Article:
Image Credits: Bitso

Bitso says its “global-minded” product offerings fit the needs of local customers in Mexico, Argentina and now Brazil, where it just launched its retail operations. The company plans to use its new capital toward broadening its capabilities and product offering. It also plans to expand its operations in other Latin American countries in the coming months. In January, the Financial Superintendence of Colombia announced Bitso as one of the authorized companies in its Sandbox and crypto pilot program.

Bitso’s upcoming products include a crypto derivatives platform and interest bearing accounts for crypto.

“This is a pivotal moment for the future of finance in Latin America,” Vogel told TechCrunch. “We see a significant amount of traditional financial infrastructure in the region being replaced by crypto. We plan to use this funding to continue that trend by expanding our product offering for individuals and businesses.”

Naturally, Bitso’s investors are bullish on the company’s potential.

QED Investors co-founder and managing partner Nigel Morris admits that in the past he was “a crypto denier.”

“For the longest time, we didn’t see a way crypto fit. It wasn’t clear until recently that the use cases for crypto expanded much beyond speculative trading. There are now a whole series of conventional banking products that we can wrap around it,” Morris told TechCrunch.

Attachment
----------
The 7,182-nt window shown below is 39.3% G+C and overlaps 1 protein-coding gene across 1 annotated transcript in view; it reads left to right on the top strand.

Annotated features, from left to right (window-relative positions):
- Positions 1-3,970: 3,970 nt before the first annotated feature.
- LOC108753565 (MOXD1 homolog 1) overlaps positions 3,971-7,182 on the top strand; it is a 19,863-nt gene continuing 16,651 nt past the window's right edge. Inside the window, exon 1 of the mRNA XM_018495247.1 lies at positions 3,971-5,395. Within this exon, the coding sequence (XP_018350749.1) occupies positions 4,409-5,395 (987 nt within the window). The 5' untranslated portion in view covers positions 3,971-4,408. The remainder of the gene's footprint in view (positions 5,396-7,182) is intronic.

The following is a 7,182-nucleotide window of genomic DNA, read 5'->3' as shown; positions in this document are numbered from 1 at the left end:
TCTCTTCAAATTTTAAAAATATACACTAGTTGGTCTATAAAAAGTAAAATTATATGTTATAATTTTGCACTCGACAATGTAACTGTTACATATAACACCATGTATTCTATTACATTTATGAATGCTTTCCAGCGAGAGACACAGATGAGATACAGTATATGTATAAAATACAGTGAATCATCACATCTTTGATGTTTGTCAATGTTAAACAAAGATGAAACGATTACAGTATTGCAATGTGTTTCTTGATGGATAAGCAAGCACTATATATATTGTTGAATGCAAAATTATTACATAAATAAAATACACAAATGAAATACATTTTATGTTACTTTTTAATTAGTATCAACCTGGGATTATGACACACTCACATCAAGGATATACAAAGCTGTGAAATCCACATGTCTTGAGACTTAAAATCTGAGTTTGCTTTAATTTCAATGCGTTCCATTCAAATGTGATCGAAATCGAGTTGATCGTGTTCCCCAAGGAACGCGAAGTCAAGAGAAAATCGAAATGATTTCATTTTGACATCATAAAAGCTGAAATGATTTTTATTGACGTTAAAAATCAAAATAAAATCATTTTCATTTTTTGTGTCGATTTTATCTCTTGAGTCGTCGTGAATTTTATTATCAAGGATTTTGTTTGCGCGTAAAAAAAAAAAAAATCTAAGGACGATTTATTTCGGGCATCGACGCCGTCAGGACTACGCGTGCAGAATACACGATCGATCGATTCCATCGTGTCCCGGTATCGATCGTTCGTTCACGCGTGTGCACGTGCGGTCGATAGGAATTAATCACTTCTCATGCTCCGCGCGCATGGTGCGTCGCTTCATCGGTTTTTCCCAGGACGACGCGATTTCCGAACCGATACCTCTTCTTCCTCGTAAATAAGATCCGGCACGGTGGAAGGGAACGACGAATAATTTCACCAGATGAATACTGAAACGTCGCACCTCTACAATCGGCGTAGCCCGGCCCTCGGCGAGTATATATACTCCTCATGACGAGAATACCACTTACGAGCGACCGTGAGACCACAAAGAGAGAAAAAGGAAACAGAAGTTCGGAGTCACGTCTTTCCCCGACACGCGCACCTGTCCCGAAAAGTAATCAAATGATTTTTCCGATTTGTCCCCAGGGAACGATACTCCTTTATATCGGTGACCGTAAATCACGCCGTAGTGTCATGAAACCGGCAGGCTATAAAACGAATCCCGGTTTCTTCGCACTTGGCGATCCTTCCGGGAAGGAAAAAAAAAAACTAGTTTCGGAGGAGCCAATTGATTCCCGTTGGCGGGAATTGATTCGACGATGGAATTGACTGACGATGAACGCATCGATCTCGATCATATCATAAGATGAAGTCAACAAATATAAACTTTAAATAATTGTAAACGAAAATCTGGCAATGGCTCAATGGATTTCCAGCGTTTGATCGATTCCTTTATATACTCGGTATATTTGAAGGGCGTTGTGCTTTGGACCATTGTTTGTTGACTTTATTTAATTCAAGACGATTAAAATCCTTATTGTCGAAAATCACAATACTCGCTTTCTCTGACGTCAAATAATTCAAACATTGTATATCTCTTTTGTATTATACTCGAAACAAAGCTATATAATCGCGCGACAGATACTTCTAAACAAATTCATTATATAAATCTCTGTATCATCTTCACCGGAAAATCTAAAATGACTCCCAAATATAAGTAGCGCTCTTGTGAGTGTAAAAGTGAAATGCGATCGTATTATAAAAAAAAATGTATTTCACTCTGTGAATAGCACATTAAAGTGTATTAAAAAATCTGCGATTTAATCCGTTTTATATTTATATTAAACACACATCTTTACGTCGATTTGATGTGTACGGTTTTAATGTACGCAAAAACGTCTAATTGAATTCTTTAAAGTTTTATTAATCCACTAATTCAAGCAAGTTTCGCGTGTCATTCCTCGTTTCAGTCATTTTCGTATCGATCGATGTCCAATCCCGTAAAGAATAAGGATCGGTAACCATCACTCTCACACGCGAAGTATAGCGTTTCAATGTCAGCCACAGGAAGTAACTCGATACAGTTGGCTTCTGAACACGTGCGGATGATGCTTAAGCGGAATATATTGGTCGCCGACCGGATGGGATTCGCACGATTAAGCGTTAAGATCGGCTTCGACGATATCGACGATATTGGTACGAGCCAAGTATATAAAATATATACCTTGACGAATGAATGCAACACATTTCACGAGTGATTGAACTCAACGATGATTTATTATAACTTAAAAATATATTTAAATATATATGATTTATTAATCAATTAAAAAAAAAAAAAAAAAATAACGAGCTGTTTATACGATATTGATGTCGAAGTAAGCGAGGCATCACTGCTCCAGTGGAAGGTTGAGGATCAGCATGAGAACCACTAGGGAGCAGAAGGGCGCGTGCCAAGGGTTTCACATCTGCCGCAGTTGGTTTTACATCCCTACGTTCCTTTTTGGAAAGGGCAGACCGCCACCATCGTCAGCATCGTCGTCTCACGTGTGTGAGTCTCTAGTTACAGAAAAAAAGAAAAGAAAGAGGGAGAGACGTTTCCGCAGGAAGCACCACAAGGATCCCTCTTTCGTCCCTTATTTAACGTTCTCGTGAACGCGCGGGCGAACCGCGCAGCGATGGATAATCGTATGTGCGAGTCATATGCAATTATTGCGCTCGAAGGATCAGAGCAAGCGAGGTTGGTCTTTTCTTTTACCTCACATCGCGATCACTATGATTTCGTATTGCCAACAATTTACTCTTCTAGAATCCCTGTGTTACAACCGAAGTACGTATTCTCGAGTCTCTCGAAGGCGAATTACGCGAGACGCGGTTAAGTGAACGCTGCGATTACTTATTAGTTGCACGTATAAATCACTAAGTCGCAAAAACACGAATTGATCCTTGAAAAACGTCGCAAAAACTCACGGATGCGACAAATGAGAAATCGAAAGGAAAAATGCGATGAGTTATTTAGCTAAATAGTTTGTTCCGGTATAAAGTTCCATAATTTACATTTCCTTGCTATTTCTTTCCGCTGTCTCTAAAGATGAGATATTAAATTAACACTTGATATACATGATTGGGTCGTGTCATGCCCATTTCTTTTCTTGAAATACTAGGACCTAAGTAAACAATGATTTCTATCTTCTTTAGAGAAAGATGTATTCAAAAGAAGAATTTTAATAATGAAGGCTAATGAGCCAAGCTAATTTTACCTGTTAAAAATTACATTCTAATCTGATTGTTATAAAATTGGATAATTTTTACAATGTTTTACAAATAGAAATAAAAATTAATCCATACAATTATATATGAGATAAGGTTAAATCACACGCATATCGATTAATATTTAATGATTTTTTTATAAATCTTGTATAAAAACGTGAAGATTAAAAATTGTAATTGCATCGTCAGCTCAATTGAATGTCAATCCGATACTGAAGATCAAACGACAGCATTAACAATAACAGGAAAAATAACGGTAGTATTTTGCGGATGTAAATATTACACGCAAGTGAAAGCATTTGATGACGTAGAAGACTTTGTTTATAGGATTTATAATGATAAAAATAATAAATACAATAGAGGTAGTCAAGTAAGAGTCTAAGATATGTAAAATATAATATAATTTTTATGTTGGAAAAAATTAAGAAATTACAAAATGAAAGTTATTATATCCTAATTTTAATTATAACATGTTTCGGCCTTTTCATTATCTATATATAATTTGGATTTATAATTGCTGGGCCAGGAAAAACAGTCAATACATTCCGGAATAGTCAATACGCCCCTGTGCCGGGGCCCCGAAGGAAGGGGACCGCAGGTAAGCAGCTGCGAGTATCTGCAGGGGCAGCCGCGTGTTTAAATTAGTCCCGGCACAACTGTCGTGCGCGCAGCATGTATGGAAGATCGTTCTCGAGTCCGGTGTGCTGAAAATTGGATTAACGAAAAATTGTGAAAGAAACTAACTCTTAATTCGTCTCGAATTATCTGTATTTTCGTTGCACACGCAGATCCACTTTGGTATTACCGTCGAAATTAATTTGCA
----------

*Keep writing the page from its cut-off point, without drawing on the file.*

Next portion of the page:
Bitso’s mission, he said, is to “make crypto useful” and QED believes the company is succeeding at doing just that.

“Daniel and the entire Bitso team is passionate about taking the mystique out of crypto. Crypto is not going away; it’s going to be here for the future,” Morris said. “By sitting at the intersection of crypto and traditional financial institutions, Bitso has a promise to provide lower-cost, friction-free financial services to entire populations of individuals who otherwise would be excluded — a laudable and unique mission indeed.”

Bitso, he added, is learning from the crypto experience in the U.S. and around the world.

“Not making the same mistakes and leaning into the emerging regulatory landscape has been a competitive advantage to Bitso’s success in Mexico,” Morris said. “As Bitso grows throughout the regions, they certainly have a leg up and might even leapfrog crypto adoption in the U.S.”

“Crypto is rapidly gaining adoption in Latin America,” said Tiger Global Partner Scott Shleifer, in a written statement. “We are excited to partner with Bitso and believe they have the right team and platform to increase share in this growing market.”

Founded in 2014, Bitso has more than 300 employees across 25 different countries. That compares to 116 employees last year at this time. In particular, its growth in Brazil is increasing exponentially.

“We’ve gone from 1 to 26 Bitsonauts already based in Brazil, with many more working from abroad, and plan to 3X our number of hires in Brazil by the end of the year,” Vogel said, who acknowledged that the pandemic really impacted his company via the shift to remote work. “As we expand our reach into new territories, it has become a lot easier to meet staffing needs when the requirements are based on knowledge over geography.”

Bitso’s leadership is mostly based in Mexico, but the company also has offices in Buenos Aires, São Paolo and Gibraltar.